Some lines of defense sound like satire. Teachers at schools and universities have been provided with hockey pucks, rocks, and mini baseball bats to use on a shooter. One administrator in Pennsylvania has said, “If an armed intruder attempts to gain entrance into any of our classrooms, they will face a classroom full of students armed with rocks, and they will be stoned” before they can fire off 45-180 rounds per minute with an assault rifle (estimates vary greatly on shooting capacity).
School security is now a $2.7 billion industry. This security emphasis has made schools unnerving places to be. The fear of a deadly attack has become a form of terror affecting how schools are constructed and conducted.
I recently talked with a North Georgia middle school teacher in a rural part of the state. The school has never had gun violence, but has taken preparations should an active shooter enter the building. The process for responding was imposed from the top down, as is everything else at the school.
The procedures are deliberately vague so that the shooters themselves can’t learn of the defense strategies, in turn creating uncertainty and confusion in classrooms. Teachers are provided with print materials explaining what to do. These plans must be hidden away to prevent discovery, yet handy enough to be available during a crisis.
The school has a few faculty trained in treating trauma injuries, and each wing of the school has a bleeding-control kit in the event of a shooting. The language employed for these occasions is that of imminent threat, similar to the language codes that emerged in the wake of the 9-11 attacks.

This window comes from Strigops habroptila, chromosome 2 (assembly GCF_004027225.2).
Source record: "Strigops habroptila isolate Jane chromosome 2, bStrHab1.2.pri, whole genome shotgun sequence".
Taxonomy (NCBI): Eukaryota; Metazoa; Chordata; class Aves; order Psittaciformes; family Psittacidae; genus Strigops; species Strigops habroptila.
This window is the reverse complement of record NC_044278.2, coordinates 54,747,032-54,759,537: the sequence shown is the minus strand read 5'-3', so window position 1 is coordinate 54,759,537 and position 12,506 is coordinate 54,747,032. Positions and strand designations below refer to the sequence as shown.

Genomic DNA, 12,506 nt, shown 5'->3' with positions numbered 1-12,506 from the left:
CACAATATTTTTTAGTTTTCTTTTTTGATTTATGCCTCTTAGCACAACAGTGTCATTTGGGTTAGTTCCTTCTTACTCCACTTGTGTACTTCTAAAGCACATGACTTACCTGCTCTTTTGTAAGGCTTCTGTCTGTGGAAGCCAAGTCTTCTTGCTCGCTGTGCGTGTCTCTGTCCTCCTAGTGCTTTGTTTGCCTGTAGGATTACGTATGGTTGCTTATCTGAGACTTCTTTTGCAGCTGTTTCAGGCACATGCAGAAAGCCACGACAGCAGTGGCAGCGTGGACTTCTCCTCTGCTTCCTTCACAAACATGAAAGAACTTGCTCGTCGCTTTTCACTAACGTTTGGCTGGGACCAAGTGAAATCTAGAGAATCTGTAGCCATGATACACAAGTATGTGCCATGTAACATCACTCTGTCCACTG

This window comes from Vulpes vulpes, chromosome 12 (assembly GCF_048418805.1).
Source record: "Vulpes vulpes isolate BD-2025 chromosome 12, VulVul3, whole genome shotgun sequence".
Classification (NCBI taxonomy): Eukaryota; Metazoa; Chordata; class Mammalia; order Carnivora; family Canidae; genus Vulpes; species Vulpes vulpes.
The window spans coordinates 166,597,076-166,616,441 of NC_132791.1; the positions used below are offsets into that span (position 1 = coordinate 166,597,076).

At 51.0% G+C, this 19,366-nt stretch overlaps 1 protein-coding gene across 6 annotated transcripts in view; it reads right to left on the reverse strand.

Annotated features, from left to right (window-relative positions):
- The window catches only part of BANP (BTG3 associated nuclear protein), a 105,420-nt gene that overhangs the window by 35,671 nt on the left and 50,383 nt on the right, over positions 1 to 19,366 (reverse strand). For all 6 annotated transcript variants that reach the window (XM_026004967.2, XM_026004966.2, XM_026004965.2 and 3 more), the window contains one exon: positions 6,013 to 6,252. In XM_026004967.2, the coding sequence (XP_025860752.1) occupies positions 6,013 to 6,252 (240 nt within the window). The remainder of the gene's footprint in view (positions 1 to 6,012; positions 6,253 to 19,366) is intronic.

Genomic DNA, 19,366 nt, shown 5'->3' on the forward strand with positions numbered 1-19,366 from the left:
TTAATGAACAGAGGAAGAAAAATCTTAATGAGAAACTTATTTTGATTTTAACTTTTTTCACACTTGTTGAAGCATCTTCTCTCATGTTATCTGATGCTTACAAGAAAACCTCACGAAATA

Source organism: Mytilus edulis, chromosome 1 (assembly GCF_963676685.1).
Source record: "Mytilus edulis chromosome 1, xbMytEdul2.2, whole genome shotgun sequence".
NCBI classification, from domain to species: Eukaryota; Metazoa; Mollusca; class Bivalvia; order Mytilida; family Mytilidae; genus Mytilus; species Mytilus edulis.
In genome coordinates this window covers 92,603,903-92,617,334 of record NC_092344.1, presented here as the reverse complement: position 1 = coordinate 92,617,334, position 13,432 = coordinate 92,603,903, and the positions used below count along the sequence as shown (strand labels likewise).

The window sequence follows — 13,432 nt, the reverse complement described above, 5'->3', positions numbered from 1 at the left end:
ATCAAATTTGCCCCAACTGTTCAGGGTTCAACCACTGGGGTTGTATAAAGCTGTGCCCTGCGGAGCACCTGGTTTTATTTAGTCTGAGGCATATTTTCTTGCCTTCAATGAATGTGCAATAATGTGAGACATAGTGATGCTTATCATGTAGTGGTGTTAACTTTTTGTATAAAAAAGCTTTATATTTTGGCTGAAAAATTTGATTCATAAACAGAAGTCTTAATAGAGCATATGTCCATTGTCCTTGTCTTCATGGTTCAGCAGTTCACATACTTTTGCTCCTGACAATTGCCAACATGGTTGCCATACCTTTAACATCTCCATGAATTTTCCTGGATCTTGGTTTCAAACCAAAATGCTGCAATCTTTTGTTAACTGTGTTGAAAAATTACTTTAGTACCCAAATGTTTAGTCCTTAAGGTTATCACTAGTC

The school year began with a staff meeting to review protocols for soft and hard lockdowns for any crisis, with peripheral discussions about the specific threat of active shooters. In a soft lockdown, everyone must retreat to a classroom and the door must be locked.
The teacher I spoke with was in the bathroom during one of the drills and was locked out of her classroom, because all classroom doors were immediately shut and locked, as specified by the rules, until the drill ended.
During soft or hard lockdowns, classrooms remain locked until an announcement concludes the event. No one knows whether they are going through a drill, or whether there’s a real threat.
In a drill in a school in California, the administration had a janitor simulate an attack without the knowledge of teachers or students. The administration’s plan was to have everyone believe they were experiencing a real attack, producing widespread hysteria and fear, all amplified through the secrecy of the process.
A hard lockdown follows much more strict procedures. In addition to the requirement of a locked door, the lights must be turned off, and everyone must crouch and crowd into a corner of the classroom that is not exposed to a window. No one may talk and thus betray their presence.
The assumption is that all students will behave with nobility and care for their classmates’ safety. This belief has not been supported by their discussions of drill procedures, when the most assertive students said they’d claim the most secure spots as everyone fights to save their own lives.